“What makes political systems cross over the threshold into parameter transformations? Some breakpoints occur when a technological development enables individuals to engage in previously unimagined activities and collectivities to pursue previously inconceivable policy goals…. a turning point that occurs when the resources or practices of a system can no longer cope with one more increment of change and its parameters give way under the cumulative load.”
James N. Rosenau, Turbulence in World Politics: A Theory of Change and Continuity (Princeton, N.J.: Princeton University Press, 1990), 83.
Panarchy 101, or How I Learned to Stop Worrying and Love Global Collapse is a public draft of a collection/syllabus/network that seeks to illuminate
- not only what is collapsing (and why) but,
- more importantly, what is emerging (and why)
Panarchy 101 explores a point of view as revealed through various lenses including complexity theory, political & social theory, economics, etc.
Panarchy 101 is a network of ideas that can be digested in any order.
Panarchy 101 is an excursion into the unknown but not unknowable global complexity that lies ahead.
On Non-Linear Processes
When an organism forms, it doesn’t form a full-sized completely-developed head, and then a full-sized completely-developed foot, etc. Rather, it develops an entire impression of its future self, and then continues to develop all of its parts in parallel over time. We might call this an embryonic process, rather than something like an academic book where each chapter is fully formed and arranged in a linear fashion. Embryonic development is non-linear (as are complex systems dynamics).
In Panarchy 101, I will attempt to give a broad “embryonic” overview of the big picture, and then continue to delve into the details over time.
What’s So Exciting About Global Collapse?
Contemporary trends seem to focus overmuch on the symptoms of global collapse: increasing inequality, global poverty, environmental crises, etc. While it is useful to understand the unraveling, it is equally important to learn to see something else.
Like air moving from one balloon into another, the collapse of an archaic system actively drives the emergence of a new system. The logic of this transformation is as follows:
- Failure: The existing system ceases to be effective at meeting the needs of and solving the problems of human civilization.
- Emergence: As systemic failures become evident, the demand for new innovative solutions increases.
- Coherence: As new solutions connect to each other and become interoperable, they cooperate and collectively become new infrastructures.
The fear of collapse is understandable, but it is all too often grounded in an inability to recognize that collapse per se is only a partial truth. Collapse is coupled with emergence, and we can look from one to the other to identify the dynamics of transformation.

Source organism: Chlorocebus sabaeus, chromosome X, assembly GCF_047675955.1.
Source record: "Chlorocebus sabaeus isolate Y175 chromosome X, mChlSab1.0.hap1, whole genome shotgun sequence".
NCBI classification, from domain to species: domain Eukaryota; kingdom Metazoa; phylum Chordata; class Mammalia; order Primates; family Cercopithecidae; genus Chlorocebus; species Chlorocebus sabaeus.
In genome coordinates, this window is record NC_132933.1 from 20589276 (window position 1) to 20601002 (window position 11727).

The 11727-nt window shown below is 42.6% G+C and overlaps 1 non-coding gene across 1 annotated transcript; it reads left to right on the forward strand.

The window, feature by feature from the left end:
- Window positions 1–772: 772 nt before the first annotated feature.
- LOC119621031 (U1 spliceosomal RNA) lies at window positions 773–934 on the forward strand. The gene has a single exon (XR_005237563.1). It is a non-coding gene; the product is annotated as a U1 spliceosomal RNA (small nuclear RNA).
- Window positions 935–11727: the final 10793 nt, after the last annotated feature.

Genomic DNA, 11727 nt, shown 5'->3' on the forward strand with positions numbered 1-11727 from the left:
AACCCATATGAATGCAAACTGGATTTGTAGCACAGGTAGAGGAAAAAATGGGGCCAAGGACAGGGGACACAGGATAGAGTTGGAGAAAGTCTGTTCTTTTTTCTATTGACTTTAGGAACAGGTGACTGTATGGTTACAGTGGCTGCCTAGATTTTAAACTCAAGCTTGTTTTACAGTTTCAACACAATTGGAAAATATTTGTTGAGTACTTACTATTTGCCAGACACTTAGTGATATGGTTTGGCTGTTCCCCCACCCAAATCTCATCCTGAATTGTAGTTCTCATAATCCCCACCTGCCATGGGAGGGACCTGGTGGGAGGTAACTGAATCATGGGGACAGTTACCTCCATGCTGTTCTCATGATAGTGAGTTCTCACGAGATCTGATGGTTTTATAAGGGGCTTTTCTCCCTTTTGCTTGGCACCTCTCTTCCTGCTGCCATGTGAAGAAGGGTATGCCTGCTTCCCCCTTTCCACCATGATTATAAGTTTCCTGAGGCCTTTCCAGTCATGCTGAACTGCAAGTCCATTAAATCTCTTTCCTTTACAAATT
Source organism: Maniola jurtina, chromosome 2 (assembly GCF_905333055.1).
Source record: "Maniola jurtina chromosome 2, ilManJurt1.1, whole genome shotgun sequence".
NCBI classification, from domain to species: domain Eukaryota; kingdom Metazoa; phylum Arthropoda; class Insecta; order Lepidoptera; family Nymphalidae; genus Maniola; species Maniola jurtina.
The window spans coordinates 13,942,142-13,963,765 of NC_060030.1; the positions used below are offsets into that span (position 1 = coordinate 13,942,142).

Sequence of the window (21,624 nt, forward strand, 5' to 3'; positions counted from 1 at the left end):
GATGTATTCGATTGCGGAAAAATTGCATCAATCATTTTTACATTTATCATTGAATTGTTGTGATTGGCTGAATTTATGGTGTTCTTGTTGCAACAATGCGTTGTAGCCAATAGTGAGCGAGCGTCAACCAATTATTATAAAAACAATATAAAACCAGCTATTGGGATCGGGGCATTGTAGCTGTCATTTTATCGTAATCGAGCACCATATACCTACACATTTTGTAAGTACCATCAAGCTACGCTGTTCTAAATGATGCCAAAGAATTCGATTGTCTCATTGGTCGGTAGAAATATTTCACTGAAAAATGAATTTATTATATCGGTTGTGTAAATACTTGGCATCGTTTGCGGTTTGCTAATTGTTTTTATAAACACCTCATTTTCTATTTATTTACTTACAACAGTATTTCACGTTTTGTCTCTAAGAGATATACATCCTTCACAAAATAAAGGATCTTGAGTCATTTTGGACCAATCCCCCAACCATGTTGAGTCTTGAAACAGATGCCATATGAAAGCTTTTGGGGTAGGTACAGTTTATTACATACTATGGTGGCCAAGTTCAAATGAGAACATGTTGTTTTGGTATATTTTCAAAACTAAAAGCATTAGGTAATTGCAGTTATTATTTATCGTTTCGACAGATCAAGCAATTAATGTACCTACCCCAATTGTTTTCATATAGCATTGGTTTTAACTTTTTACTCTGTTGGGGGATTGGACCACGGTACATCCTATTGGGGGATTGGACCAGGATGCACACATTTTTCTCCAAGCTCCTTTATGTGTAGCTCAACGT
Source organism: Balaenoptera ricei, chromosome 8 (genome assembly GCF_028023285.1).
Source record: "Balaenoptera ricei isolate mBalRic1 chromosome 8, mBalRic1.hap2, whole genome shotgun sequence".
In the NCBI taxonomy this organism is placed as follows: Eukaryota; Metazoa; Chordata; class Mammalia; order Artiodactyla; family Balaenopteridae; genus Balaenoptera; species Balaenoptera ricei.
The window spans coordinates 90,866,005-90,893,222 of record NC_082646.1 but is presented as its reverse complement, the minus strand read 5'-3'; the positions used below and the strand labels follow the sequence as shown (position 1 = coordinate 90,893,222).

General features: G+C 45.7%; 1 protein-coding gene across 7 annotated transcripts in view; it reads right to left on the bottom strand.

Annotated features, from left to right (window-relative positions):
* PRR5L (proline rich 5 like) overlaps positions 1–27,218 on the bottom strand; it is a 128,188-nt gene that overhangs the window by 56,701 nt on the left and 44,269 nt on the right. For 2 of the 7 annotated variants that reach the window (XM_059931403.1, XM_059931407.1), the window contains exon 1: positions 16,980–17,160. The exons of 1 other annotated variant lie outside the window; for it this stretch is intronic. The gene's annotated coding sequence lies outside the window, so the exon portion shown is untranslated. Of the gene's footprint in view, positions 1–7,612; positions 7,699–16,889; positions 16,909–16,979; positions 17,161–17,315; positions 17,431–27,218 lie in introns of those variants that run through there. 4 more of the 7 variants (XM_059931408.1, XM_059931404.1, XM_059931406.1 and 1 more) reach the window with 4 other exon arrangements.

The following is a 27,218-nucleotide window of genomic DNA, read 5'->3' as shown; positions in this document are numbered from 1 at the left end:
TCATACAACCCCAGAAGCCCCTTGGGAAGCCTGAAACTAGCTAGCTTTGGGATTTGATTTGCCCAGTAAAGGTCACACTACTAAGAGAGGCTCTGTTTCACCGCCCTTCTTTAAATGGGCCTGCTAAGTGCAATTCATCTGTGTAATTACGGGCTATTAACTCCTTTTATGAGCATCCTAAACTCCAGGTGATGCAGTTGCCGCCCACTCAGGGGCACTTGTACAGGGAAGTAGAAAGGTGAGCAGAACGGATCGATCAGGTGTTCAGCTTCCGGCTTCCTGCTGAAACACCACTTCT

What Is Panarchy?
“Panarchy”, in a nutshell, is a term used to describe a historically unprecedented emerging global civilization. This civilization is an ever-changing landscape of overlapping and interacting elements. Some key features it exhibits include:
- Large ponderous infrastructures transform into dynamic networks of smaller adaptable interacting parts. These transformations can be seen in social action, industrial manufacturing, cultural creation, political access, energy systems, and food/water production.
- Hierarchy gives way to heterarchy (or panarchy), i.e. networks of participants. These networks are primarily peer-to-peer, many-to-many, and “do it ourselves” systems.
- The economy defined by producers and consumers transforms into economies of “makers” who innovate and provide using technologies of mass collaboration.
- Exclusive regimes give way to cooperative commons collectively shared and managed by the cooperators themselves.
- The politics of territory and identity give way to the politics of global multitudes.
As complexity becomes the norm, evolution and adaptation drive systems to the “edge of chaos” where the potential for future adaptability is maximized.
Umberto Eco provides wise words of comfort for those who would attempt this kind of exercise:
“There is only the risk of contradiction. But sometimes you have to speak because you feel the moral obligation to say something, not because you have the ‘scientific’ certainty that you are saying it in an unassailable way.”
Umberto Eco, Travels in Hyper Reality: Essays, 1st ed. (San Diego: Harcourt Brace Jovanovich, 1986), p. xii.
Thanks For Playing
Thanks to all of you in advance for listening, reading, commenting, sharing, highlighting, debating, and generally participating in this upcoming effort. Many people have told me for many years to get this material “out there” and with your help I intend to finally do so.
— Paul B. Hartzog